This little black trailer served up a mean cup o’ joe! I’m not a big fan of coffee so I got their drink of the day, which happened to be an iced chai for $6:

A clear plastic cup full of iced chai latte with cinnamon sprinkled on top.

As someone who loves chai, this was a grand start to our culinary adventure.

Next, we decided to grab a snack from Little Boijon Asian Cuisine:

The menu for Little Boijon Asian Cuisine. There's items such as orange chicken, pork fried rice, vegetable lo mein, etc.

They had boba tea too, but seeing as I had a whole chai in my hand I figured I shouldn’t get another sugary beverage. I wanted to try the orange chicken, but I didn’t want to get a big entree since I knew I’d be trying things from other trucks, so I opted to share some egg rolls with my friend.

Three egg rolls in a Styrofoam box accompanied by a sweet chili sauce.

These egg rolls had a super crispy outside and were packed full of filling! The sweet chili sauce was the perfect accompaniment and wasn’t too spicy at all. It was $7 for the three of them.

Moving from Asian cuisine to German, we hit up The German Corner, a food truck from Indiana. They had ruebens, schnitzel, Bavarian cream puffs, and more! We chose to go with a bratwurst with sauerkraut and an order of potato pancakes with sour cream.

A bratwurst in a hotdog bun topped with sauerkraut. Also in the box is two potato pancakes accompanied by sour cream.

Okay, this brat was seriously delicious. I can’t say I’ve had too many brats in my life, but this one was definitely yummy, especially when paired with the sauerkraut. I want to say this was around $15, but I can’t remember exactly. I would’ve loved to try a Rueben or a cream puff, but maybe next time.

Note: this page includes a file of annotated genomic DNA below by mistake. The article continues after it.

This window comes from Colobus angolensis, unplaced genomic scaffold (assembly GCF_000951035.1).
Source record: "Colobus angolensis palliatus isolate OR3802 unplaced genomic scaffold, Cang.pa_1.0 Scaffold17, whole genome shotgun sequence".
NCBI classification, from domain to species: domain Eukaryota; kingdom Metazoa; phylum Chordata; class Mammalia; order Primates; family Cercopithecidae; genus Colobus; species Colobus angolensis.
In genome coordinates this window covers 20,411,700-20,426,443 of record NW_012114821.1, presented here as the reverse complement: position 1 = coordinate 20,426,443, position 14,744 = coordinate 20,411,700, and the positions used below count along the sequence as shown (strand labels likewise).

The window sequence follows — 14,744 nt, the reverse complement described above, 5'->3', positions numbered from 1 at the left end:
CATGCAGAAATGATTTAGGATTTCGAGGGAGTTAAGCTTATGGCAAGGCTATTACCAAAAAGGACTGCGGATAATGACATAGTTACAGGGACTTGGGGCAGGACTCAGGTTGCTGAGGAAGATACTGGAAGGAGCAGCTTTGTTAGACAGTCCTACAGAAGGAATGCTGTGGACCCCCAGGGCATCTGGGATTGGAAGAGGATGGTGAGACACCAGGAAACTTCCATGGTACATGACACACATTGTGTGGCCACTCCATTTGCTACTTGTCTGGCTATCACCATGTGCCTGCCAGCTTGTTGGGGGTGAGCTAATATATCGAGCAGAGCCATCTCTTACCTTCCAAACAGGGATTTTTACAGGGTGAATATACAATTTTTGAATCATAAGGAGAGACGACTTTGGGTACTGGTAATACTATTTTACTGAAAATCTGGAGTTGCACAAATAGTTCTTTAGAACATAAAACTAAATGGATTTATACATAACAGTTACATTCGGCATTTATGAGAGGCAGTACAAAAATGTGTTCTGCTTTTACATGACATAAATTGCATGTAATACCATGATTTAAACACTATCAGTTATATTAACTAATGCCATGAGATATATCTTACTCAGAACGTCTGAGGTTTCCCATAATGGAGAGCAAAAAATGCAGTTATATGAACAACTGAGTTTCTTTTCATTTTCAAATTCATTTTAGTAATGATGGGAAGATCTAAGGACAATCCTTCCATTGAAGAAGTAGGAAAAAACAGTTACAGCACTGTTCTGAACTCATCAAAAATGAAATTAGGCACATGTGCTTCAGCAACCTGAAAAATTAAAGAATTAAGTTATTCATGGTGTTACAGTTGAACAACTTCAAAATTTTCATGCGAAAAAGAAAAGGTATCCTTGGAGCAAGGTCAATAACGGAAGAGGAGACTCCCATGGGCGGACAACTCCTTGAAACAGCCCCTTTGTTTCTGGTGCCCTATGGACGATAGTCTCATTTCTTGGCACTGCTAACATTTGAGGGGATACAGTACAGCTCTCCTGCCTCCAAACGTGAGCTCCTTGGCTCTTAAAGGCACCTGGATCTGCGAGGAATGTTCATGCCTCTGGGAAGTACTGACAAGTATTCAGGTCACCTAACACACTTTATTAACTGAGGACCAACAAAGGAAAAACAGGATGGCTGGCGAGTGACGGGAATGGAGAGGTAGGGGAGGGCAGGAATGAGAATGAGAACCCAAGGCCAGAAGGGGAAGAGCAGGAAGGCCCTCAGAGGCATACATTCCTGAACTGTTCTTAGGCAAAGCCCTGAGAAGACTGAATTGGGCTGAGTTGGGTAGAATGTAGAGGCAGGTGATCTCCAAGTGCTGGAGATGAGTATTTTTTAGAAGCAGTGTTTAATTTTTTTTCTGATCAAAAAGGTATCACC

At this point we were actually pretty full, so we decided to get a sweet treat and head out. Thankfully, Kona Ice was there.

The oh-so colorful Kona Ice truck, featuring their mascot (a penguin in a red button up) on the side, along with tons of colorful signage and menus.

Kona Ice is kind of a big deal around these parts. Everyone loves them, and they are the best in the biz. While they have taps for their flavors, I decided to try one of their special flavors, the lavender lemonade, and my friend got the bourbon black cherry vanilla. It was $8 for both!

Two cups of shaved ice in green cups. One is lilac colored, the other is a muted orange shade.

THESE WERE SO GOOD. Oh my lordy, I have never had a better snowcone in my life. Both were super yummy, but I liked mine better because of the pretty color.

After we finished our ice, we headed out. All in all a successful venture. I definitely want to attend more food truck rallies, and I can’t wait to see which ones come to the 7th annual one next year!


The Big Idea: Dorothy A. Winsor

Sometimes, a “big idea” is a collection of smaller ideas, which, when grouped together, are greater than the sum of their parts. Dorothy A. Winsor knows a little about this, and in this Big Idea for Glass Girl, she puts it all together for you.


Big Ideas don’t always (often? ever?) leap into a writer’s mind full-blown. Sometimes disparate bits of a book have to be assembled like the parts of a stained-glass window. The Big Idea for my new book, Glass Girl, came together in three pieces.

Piece One: A Factory Run by Women

The first inkling of this book came from a story on NPR. In a factory somewhere in Latin America, the workers (all women) protested when the owner cut their wages. In answer, he flung the key on the floor and told them they should pick it up and see if they could do better. So, they did. When they made the factory profitable, he, of course, wanted it back.

I was immediately captivated by the idea of the feminine world inside the factory, and it’s always satisfying to see the underdog triumph. It was a beginning I could work with.

But I write traditional fantasy set in a pre-industrial world. In that kind of setting, most work was done in people’s homes. So, what could I use for my factory? At that point, I remembered a long-ago trip to the island of Murano in the Venice lagoon. Murano has been known for its marvelous glass for centuries. Glass making was so important to the city that glass makers were rewarded with high social status. Less happily, they were forbidden to leave. I borrowed both those ideas for Glass Girl. More important for the first piece of my idea, glass making requires furnaces and big equipment. That is, it requires a factory. Voila!

Piece Two: A Dragon!